Ana Milosavljevic’s New Reflections Album: Into a Pool Darkly

Serbian-American violinist/composer Ana Milosavljevic’s new album Reflections is a fascinating, austerely gripping collection of recent works by women composers, most of them of Eastern European origin. The strongest piece here is her own Reflections, a brooding, Satie-esque prelude of sorts featuring the matter-of-fact piano of Terezija Cukrov. It’s meant to be bittersweet, which it unquestionably is: as the melody shifts ever so subtly, it’s an unaffectedly wrenching chronicle of struggle that leaves some possibility for redemption at the end, on the horizon: hope doesn’t get any closer than that. The Spell III, by Aleksandra Vrebalov illustrates a folk tale about a fairy losing her powers after falling in love with a human. It’s a still, mostly horizontal piece, a handful of swooping violin accents eventually taking centerstage against the ebb and flow of the atmospherics with just a hint of disquiet. A tone poem, White City by Katarina Miljkovic portrays Belgrade as it wakes and starts to bustle with activity, briefly echoing phrases moving through the frame against a hypnotic, somewhat astringently droning ambience.

Meant to evoke a threatening, possibly apocalyptic milieu, Undertow, by Margaret Fairlie-Kennedy has the feel of a horror film score, rumbling low-register piano alternating with eerily sailing violin up to an ominously sustained interlude, the violin emerging wounded and limping. Milosavljevic’s own Untitled is a Balkan-tinged dance performance piece, austerely graceful motifs amid stillness or silence. Eve Beglarian’s Wolf Chaser, a heavily processed electroacoustic number, oscillates interminably until finally a catchy violin loop emerges about nine minutes into it. The album concludes with Svjetlana Bukvich-Nichols’ Before and After the Tekke, a memorably gypsyish mini-suite that evokes the hypnotic swirl of trip-hop string band Copal as well as Angelo Badalamenti’s Twin Peaks score. It’s a valuable and compelling look at several composers who deserve to be better known than they are – one can only imagine how many others there are out there who deserve the kind of inspired performance that Milosavljevic offers here.

December 23, 2010 Posted by | avant garde music, classical music, experimental music, Music, music, concert, review, Reviews | , , , , , , , , , , , , , , , , , , , , , , , , , , | Leave a comment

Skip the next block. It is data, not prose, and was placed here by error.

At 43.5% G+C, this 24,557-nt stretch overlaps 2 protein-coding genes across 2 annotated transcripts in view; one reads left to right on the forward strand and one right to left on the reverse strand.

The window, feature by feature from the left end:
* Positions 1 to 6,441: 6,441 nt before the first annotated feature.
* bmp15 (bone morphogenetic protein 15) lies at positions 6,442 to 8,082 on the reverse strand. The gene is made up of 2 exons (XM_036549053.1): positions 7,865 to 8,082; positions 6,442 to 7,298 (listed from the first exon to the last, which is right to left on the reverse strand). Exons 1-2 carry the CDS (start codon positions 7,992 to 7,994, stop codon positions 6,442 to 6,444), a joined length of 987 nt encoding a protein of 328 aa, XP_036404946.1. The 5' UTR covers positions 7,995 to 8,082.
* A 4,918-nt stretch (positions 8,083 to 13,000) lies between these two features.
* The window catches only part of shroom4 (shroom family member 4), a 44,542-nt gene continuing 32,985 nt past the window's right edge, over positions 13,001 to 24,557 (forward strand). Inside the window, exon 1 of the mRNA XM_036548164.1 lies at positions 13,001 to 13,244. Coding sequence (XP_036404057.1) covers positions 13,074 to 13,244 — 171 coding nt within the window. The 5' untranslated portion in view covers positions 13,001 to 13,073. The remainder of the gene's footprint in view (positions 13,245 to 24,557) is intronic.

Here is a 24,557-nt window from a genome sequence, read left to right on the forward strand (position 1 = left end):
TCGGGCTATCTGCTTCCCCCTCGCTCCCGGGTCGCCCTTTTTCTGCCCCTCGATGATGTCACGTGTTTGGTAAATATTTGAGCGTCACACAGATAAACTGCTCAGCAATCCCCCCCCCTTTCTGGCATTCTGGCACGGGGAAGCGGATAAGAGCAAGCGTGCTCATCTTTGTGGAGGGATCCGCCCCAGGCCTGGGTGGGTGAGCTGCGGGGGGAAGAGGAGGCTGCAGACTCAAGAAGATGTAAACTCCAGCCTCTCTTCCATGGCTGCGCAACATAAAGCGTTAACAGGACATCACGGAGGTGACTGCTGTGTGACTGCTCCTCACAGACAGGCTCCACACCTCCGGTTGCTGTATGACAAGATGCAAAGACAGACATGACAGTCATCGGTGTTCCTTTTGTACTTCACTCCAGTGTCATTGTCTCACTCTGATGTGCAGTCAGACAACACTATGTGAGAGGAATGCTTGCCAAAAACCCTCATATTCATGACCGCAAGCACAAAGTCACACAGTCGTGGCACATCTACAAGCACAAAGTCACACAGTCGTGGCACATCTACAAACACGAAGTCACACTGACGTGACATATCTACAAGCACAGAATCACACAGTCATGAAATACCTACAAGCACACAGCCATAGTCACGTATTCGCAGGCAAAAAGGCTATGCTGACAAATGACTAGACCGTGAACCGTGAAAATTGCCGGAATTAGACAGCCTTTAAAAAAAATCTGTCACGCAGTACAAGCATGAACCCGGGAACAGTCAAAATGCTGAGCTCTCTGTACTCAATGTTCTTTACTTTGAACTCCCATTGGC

An Amazing “Neo Middle Eastern” Triplebill at Drom

That opening act Zikrayat – celebrating the release of their new album Cinematic – didn’t steal the show from the other bands on the “neo Middle Eastern dance party” bill Thursday night at Drom attests to how good they were. There are plenty of terrific Middle Eastern musicians in New York, including the New York Arabic Orchestra and the crew who make Alwan for the Arts their home base. Zikrayat (Arabic for “memories”) mine the haunting, plaintive, lushly beautiful world of golden-age Egyptian and Lebanese film music from the 40s to the 60s. It was hard to tell bandleader/violinist Sami Abu Shumays’ originals from the classics: the band sent a poignant, mysteriously slinky mood and maintained it all the way through their hourlong set. Alongside Shumays this time out were Apostolis Sideris on bass, Bridget Robbins on ney flute, Tareq Abboushi on buzuq and a first-class dumbek (goblet drum) player who used his one solo to mess with his bandmates, and then the crowd, and got the whole house laughing at themselves.

After a couple of undulating, hypnotic dance numbers with all kinds of interplay – between violin and buzuq, or violin and ney – they launched into “one of those quirky Abdel Wahab operatic pieces,” as Shumays called it, moving majestically from an ominous buzuq taqsim against stark bowed bass, to a dramatic theme that went doublespeed and then back again. Another Abdel Wahab piece swayed with a sensual bounce, a launching pad for a stinging buzuq solo and some soaring crescendos from Robbins’ flute. The Lights of Lebanon, said Shumays, was “unbelievably tricky,” which was an understatement: it was sort of a Middle Eastern Abbey Road, a mini-suite of good ideas that could have been fleshed out even more than they were, the best among them a low, intense violin solo delivered with brooding poignancy. They closed with a couple of mysterious numbers, artfully mixing up the time signature. They’re at Galapagos on 11/21 playing classic Mohammed Abdel Wahab belly dance pieces at 7 PM sharp.